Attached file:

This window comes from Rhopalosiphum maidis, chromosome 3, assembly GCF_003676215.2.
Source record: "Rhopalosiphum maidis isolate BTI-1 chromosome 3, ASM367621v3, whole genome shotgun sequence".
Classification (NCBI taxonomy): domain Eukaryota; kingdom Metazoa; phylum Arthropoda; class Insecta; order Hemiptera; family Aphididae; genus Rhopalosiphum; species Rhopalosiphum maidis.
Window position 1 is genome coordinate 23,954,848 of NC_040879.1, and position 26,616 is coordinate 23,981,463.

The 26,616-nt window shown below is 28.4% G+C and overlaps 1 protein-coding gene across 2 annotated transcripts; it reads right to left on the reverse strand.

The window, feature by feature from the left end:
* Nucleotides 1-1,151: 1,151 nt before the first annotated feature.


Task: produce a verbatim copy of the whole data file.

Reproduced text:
This window comes from Rhopalosiphum maidis, chromosome 3, assembly GCF_003676215.2.
Source record: "Rhopalosiphum maidis isolate BTI-1 chromosome 3, ASM367621v3, whole genome shotgun sequence".
Classification (NCBI taxonomy): domain Eukaryota; kingdom Metazoa; phylum Arthropoda; class Insecta; order Hemiptera; family Aphididae; genus Rhopalosiphum; species Rhopalosiphum maidis.
Window position 1 is genome coordinate 23,954,848 of NC_040879.1, and position 26,616 is coordinate 23,981,463.

The 26,616-nt window shown below is 28.4% G+C and overlaps 1 protein-coding gene across 2 annotated transcripts; it reads right to left on the reverse strand.

The window, feature by feature from the left end:
* Nucleotides 1-1,151: 1,151 nt before the first annotated feature.